Opposition leader must act after member compared LGBTQ flag to swastika: premier

Opposition leader must act after member compared LGBTQ flag to swastika: premier

LITTLE BUFFALO, Alta. — Alberta Premier Rachel Notley says if Opposition Leader Jason Kenney of the United Conservatives is serious about eradicating extremist views in his party, he can start with a member who compared the LGBTQ flag to the swastika.

"Mr. (John) Carpay has been very clear on his views, and I would expect Mr. Kenney to act accordingly, and we look forward to seeing him do that," Notley said Tuesday after a land claim announcement in northern Alberta.

"If Mr. Kenney wants to convince Albertans that they should not be worried about the long-term agenda of the UCP, then he needs to demonstrate it by suggesting that Mr. Carpay doesn't have a home in that party."

Carpay is a United Conservative party member who also heads the Justice Centre for Constitutional Freedoms, an advocacy group that is challenging in court an Alberta law enacted under Notley that allows gay-straight alliances in schools if students wish to have them.

On the weekend, Kenney and others from across the political spectrum denounced comments made by Carpay in a speech he made that warned of the threat to individual freedoms posed by totalitarian regimes.

"You've got to think about the common characteristics," Carpay said in the speech. "It doesn't matter whether it is a hammer and sickle for communism or whether it's the swastika for Nazi Germany or whether it's a rainbow flag — the underlying thing is a hostility towards individual freedoms."

Neither Carpay nor Kenney could be reached for an interview Tuesday. Kenney has not said whether Carpay will be allowed to retain his membership.

Carpay apologized in a statement Sunday for drawing the comparison, calling it unintentional.

"Past attempts to enforce utopian ideals have often failed badly," he said. "We must always take care that, in our latter-day attempts to perfect the rights of any historically wronged community, we not trammel the rights of others."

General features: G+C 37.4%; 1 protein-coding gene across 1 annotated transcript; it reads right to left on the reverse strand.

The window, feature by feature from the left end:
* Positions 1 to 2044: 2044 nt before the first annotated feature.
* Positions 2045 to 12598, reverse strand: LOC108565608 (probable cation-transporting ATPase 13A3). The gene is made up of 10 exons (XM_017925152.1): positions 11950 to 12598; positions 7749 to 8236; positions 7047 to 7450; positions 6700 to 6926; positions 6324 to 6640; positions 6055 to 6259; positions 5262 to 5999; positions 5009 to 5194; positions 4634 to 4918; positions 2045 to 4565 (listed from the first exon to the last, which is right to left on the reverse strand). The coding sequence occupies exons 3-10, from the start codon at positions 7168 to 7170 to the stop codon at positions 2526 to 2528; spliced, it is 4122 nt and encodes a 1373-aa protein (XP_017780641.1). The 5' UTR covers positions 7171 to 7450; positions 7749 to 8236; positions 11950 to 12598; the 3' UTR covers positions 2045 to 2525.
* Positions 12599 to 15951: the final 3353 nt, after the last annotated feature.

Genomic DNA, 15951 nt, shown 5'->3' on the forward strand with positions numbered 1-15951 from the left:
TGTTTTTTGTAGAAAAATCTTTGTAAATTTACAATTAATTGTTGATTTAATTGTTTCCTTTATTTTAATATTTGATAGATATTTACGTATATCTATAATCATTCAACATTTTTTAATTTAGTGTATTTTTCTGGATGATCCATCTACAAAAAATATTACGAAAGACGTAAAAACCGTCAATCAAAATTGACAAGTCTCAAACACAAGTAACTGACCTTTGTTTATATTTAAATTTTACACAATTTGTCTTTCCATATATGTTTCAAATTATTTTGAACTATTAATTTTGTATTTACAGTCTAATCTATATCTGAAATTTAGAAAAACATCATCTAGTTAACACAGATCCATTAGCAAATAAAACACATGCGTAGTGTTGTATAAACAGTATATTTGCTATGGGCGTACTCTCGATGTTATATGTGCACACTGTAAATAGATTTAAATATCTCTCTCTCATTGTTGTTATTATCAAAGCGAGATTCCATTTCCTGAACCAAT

Notley said Carpay "doubled down" on his original comments.

"The notion there's a similarity between people who promote the rights of the LGBTQ community — as they would any other minority group through a civil rights lens — with somehow being oppressive of the right to free speech is an outrageous opinion," she said.

Notley also criticized Kenney for lauding Carpay's group in a speech Kenney made in the spring of 2017.

In that speech, Kenney compared the Justice Centre's work to the groundbreaking actions of civil rights activist Rosa Parks. Parks violated racial segregation ordinances in 1955 by refusing to give up her seat on a city bus to a white passenger in Montgomery, Ala., and was arrested.

"Courageous people challenged unjust laws," Kenney said of the civil rights movement in that speech. "(Parks) was not going to co-operate with injustice."

"Comparing John Carpay and Rosa Parks is what I would suggest is the second-most insulting thing that I heard of on the weekend," Notley said. 

The most insulting was Carpay's rainbow flag comments, she said.

Kenney has said bigoted and hateful views are not welcome in the United Conservative Party and the party is looking at some kind of database to screen out potential party members who advocate extremism.

He has said extremists are a tiny fraction of his membership and are difficult to extricate from what he calls a "big-tent" party of 130,000.

— By Dean Bennett in Edmonton

The Canadian Press